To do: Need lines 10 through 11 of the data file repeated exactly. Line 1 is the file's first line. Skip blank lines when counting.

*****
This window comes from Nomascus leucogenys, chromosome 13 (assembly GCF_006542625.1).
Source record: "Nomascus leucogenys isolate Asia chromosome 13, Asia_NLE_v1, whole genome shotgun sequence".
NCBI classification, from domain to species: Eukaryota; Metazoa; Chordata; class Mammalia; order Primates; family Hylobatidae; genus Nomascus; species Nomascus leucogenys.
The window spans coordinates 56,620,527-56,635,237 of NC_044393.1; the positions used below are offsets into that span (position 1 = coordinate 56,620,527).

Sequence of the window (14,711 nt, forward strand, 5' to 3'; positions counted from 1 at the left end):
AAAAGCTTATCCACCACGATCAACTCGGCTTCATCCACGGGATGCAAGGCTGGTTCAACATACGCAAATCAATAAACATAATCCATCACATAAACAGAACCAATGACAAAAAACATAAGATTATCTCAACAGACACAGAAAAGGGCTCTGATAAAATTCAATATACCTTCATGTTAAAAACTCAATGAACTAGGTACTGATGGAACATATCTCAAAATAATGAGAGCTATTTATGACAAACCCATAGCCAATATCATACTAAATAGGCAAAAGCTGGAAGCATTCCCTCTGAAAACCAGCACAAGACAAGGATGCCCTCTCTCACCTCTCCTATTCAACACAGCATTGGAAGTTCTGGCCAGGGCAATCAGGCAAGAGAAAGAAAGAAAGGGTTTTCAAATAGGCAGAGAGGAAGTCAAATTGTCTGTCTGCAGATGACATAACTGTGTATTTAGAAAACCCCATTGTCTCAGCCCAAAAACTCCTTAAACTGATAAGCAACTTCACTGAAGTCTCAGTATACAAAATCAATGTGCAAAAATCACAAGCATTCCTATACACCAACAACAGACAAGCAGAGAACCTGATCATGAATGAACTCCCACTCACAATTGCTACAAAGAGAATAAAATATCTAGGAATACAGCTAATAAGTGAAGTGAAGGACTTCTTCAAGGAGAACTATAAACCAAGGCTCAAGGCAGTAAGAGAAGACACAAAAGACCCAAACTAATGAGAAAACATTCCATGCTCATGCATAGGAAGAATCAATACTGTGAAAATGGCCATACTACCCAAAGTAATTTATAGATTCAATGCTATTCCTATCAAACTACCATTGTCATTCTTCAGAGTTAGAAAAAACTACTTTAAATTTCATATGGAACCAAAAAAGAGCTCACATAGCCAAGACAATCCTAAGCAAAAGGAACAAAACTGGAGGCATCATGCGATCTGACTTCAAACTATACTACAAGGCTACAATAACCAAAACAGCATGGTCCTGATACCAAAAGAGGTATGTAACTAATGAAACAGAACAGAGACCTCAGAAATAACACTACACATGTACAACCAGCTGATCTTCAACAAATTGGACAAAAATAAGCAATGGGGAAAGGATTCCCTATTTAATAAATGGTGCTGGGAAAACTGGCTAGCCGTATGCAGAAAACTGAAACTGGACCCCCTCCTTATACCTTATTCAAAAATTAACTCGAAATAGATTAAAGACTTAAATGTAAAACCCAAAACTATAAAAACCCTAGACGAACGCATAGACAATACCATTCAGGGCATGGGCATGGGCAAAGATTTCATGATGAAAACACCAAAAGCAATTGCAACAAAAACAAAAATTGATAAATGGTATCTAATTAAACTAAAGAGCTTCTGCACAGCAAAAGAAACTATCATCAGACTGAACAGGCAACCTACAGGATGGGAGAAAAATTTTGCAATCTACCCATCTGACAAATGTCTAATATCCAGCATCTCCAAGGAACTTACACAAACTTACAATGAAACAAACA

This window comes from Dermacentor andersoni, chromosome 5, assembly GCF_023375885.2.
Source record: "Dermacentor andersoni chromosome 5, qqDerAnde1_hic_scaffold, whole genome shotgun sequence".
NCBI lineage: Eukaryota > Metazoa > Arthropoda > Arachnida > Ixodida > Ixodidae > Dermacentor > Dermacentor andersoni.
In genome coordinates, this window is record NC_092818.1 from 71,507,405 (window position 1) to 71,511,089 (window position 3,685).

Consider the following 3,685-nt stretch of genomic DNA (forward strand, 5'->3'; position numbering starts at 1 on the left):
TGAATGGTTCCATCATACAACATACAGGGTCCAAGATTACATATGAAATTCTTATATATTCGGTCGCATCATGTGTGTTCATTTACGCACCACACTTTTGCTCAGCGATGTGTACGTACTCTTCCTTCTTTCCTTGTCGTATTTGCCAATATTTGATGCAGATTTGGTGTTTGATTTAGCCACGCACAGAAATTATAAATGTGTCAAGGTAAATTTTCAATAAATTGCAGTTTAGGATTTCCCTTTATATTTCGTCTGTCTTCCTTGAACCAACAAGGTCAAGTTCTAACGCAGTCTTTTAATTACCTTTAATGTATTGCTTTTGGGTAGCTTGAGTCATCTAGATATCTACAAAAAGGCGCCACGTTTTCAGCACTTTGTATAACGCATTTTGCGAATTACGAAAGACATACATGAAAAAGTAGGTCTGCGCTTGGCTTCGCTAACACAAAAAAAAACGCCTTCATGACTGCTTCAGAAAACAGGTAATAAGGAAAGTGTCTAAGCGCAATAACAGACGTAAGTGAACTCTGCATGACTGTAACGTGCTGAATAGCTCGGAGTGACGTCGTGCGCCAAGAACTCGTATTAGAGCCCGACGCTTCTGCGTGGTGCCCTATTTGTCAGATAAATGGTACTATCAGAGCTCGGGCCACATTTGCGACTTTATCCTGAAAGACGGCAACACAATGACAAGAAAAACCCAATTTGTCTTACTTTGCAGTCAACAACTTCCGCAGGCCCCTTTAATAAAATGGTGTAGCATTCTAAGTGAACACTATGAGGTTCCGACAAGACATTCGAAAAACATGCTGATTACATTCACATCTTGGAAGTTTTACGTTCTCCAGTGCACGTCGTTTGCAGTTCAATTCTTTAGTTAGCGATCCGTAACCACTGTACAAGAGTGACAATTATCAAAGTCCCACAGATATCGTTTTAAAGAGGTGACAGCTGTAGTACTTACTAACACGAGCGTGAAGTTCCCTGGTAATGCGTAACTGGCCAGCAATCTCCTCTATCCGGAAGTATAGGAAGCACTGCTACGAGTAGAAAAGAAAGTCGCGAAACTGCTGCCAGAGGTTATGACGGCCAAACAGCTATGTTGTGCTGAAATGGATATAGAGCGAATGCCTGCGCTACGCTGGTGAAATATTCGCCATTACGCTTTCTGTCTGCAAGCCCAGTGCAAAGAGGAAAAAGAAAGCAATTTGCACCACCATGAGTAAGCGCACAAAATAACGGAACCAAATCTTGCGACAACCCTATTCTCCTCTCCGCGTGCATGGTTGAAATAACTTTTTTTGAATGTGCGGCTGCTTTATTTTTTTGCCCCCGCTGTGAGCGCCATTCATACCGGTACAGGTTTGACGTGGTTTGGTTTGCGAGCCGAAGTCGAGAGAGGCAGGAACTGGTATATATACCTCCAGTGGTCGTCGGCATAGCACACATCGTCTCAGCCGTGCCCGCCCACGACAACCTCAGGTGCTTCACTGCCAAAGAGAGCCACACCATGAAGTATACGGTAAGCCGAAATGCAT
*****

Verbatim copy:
In genome coordinates, this window is record NC_092818.1 from 71,507,405 (window position 1) to 71,511,089 (window position 3,685).

Consider the following 3,685-nt stretch of genomic DNA (forward strand, 5'->3'; position numbering starts at 1 on the left):